Jade Weber, Holland, MI. When my grandparents come up to visit, and we go out people always ask if my grandfather is related to us. My whole family is white, but my grandfather is Mexican. My grandmother married him so, he is part of my family. Sometimes when people ask we can tell they are […]
Epiphanie Malloy Inkster, MI This stereotypical notion that women of color,especially us in the African American community, are incapable of orating with yell, screaming, being “angry and black” has become accedingly old hat. The shock an awe I receive when I properly articulate my feelings, ideas and general statements/responses is far more annoying and frequent […]
John Abraham, Grand Rapids, MI. Thanks to my Italian and Lebanese heritage, I am blessed to say I have a fairly full beard and curly brown hair. However, these two attributes have granted me two common nicknames: “Jesus” or “Terrorist”. I suppose I look like many modern-day depictions of Jesus and when I’m referred to […]
Ebony, Farmington Hills, MI. I grew up in a place where Black people felt they made it. A suburban community where the majority of residents were Black, employed, and thriving. It was wonderful growing up in this setting but it created unrealistic expectations for what the “real world” was and what life is like for […]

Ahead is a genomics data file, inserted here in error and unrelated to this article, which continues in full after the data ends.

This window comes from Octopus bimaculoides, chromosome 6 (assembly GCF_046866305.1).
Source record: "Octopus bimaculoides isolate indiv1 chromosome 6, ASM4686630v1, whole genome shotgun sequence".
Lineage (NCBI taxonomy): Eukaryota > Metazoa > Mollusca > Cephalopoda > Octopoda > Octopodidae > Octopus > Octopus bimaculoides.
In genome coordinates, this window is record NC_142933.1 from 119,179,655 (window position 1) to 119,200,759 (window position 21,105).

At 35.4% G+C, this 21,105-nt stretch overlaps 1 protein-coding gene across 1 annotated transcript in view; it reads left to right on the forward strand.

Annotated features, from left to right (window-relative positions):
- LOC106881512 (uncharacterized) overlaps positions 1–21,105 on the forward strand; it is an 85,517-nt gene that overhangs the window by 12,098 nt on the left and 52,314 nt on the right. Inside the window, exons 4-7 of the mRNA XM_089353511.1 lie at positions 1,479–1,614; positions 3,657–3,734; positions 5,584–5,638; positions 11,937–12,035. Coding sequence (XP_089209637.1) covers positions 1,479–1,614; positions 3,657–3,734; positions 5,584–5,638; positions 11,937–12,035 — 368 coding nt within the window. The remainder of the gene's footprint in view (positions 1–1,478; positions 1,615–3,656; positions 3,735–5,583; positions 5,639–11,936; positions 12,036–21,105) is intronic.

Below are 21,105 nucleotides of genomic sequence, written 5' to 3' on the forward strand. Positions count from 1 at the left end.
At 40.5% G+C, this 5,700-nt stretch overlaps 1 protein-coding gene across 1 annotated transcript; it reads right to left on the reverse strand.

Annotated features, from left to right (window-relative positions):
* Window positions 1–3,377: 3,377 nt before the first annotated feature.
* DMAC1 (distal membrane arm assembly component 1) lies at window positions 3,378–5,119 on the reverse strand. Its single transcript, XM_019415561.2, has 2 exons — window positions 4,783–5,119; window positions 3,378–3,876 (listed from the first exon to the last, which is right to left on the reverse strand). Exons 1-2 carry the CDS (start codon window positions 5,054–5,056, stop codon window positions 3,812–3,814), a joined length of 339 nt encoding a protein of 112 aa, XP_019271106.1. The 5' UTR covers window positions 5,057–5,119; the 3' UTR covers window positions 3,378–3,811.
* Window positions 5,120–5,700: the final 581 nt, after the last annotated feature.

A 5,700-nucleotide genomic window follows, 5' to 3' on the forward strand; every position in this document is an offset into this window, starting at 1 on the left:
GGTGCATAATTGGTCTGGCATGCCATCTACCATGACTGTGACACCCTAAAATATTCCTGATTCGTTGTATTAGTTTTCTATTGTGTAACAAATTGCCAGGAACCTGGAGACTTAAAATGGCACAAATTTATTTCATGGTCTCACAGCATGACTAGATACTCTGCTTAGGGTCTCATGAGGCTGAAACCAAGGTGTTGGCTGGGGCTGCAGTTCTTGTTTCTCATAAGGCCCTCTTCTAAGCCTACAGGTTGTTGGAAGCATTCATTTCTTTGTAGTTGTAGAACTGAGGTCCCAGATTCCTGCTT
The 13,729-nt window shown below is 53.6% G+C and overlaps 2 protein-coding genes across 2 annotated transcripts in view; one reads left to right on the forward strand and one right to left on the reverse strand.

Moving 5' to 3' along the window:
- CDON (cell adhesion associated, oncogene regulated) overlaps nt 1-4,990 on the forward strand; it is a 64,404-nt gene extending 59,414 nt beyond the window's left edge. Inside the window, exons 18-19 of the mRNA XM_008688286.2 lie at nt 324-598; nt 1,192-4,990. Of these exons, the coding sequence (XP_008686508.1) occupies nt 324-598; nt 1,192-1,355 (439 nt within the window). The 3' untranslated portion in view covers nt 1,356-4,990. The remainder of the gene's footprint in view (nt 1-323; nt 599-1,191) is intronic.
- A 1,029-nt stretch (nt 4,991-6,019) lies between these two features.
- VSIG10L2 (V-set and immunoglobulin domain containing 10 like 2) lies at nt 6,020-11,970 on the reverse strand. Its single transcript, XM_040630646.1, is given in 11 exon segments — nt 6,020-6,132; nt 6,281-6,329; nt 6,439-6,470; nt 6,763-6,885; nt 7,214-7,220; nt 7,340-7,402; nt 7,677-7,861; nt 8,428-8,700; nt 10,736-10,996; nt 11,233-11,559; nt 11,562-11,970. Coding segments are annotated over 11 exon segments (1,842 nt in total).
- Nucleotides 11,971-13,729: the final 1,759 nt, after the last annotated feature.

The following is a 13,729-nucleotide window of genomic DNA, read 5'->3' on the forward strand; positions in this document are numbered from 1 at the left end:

David, Detroit, MI. To the cops, I am “white”. To many others I am “not” black. I don’t try to pass and I don’t try to compensate for it by “acting” black. I am very direct about these issues though. I am a black guy. How much more direct can I be? I’m not adopted. […]
Caitlin Grames Sterling Heights, MI Race, gender, heritage, and all other innate traits we are born with are only secondary to our life experiences. Our stories make us who we are as individuals. And you can’t capture a whole history with just “black”, or just “white”.
Joanna Pedraza, 8th Grade Holland New Tech High School, Holland, MI. There are a lot of people who ask me if I play soccer, and I do. But when I say I don’t play soccer they usually say “But you’re Mexican you have to play soccer” and I don’t like that, just because i’m Mexican […]
Jaer Medina, 8th Grade Holland New Tech High School, Holland, MI Tennis has been considered a “white” people sport the same as how soccer is a “Mexican” sport. Another stereotype would be if I said all black people are good at basketball. My friend has told me why are you playing tennis? Mexicans don’t play […]
Rinard, Holland New Tech High School, Holland, MI. Yes I feel there is an issue and a relationship gap between black men and police. It’s unfortunate what has been going on in our nation lately. I agree black lives matter and I can see how one may think they don’t given the recent sad events. […]